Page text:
A fortified wine made from white grapes that are grown near the city of Jerez de la Frontera in Andalusia, Spain.
Sherry is produced in a variety of styles made primarily from the Palomino grape, ranging from light versions similar to white table wines to darker and heavier versions that have been allowed to oxidise as they age in barrel.
After fermentation is complete, the base wines are fortified with grape spirit in order to increase their final alcohol content, then aged, for a minimum of three years, in the solera system.
Fino (‘fine’ in Spanish) is the driest and palest of the traditional varieties of Sherry.
Manzanilla is an especially light variety of Fino Sherry made around the port of Sanlúcar de Barrameda.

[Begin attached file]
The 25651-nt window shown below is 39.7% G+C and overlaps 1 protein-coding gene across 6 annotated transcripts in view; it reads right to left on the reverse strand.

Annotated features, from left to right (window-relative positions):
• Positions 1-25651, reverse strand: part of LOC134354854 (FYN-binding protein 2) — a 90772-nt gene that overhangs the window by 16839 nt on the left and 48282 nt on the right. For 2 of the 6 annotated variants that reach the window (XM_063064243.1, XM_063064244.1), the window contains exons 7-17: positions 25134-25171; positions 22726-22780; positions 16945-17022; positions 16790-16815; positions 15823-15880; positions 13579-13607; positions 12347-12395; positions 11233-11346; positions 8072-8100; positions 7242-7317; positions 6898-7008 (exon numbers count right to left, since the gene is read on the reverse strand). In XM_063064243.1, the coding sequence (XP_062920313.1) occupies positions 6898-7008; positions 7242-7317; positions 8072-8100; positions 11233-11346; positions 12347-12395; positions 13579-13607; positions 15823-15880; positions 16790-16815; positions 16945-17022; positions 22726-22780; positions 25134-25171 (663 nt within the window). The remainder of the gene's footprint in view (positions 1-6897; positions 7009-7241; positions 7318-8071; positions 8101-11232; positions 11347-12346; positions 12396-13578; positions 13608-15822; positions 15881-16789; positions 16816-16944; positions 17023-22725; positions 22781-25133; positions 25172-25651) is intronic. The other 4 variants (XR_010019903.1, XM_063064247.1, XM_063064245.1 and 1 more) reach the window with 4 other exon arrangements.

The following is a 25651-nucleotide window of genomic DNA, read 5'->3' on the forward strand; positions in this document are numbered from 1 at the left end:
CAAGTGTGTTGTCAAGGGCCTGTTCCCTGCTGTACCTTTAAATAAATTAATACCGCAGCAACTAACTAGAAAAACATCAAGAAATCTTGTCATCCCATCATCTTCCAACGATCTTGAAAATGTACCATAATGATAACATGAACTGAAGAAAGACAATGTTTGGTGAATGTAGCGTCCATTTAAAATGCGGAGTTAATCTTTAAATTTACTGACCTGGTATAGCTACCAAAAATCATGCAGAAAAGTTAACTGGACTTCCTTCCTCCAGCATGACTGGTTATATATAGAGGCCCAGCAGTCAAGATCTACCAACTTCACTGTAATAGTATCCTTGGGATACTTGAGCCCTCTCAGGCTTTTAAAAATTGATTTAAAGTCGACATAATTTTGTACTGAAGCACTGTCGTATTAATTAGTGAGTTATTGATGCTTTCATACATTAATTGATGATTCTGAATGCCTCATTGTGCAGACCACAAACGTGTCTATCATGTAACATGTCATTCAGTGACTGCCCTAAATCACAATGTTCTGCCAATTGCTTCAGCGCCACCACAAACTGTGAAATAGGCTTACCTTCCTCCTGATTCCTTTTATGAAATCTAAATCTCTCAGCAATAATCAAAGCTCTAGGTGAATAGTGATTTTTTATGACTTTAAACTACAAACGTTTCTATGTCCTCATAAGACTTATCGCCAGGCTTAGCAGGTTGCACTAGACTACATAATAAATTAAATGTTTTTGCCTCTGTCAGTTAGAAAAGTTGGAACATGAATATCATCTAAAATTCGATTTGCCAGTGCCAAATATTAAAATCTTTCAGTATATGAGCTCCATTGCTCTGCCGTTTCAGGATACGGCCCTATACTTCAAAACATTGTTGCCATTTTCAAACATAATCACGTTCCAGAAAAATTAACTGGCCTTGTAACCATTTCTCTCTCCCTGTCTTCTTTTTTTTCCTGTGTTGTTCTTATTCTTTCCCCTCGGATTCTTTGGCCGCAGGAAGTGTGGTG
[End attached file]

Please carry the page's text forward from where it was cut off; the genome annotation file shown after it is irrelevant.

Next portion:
Manzanilla Pasada is a Manzanilla that has undergone extended ageing or has been partially oxidised, giving a richer, nuttier flavour.
Amontillado is a variety of Sherry that is first aged under flor and then exposed to oxygen, producing a sherry that is darker than a Fino but lighter than an Oloroso.
Palo Cortado is a variety of Sherry that is initially aged like an Amontillado, typically for three or four years, but which subsequently develops a character closer to an Oloroso. This either happens by accident when the flor dies, or commonly the flor is killed by fortification or filtration.
Oloroso (‘scented’ in Spanish) is a variety of sherry aged oxidatively for a longer time than a Fino or Amontillado, producing a darker and richer wine.
Jerez Dulce (Sweet Sherries) are made either by fermenting dried Pedro Ximénez (PX) or Moscatel grapes, which produces an intensely sweet dark brown or black wine, or by blending sweeter wines or grape must with a drier variety.
Cream is a type of sweet sherry first made in the 1860s by blending different sherries, usually including Oloroso and Pedro Ximénez.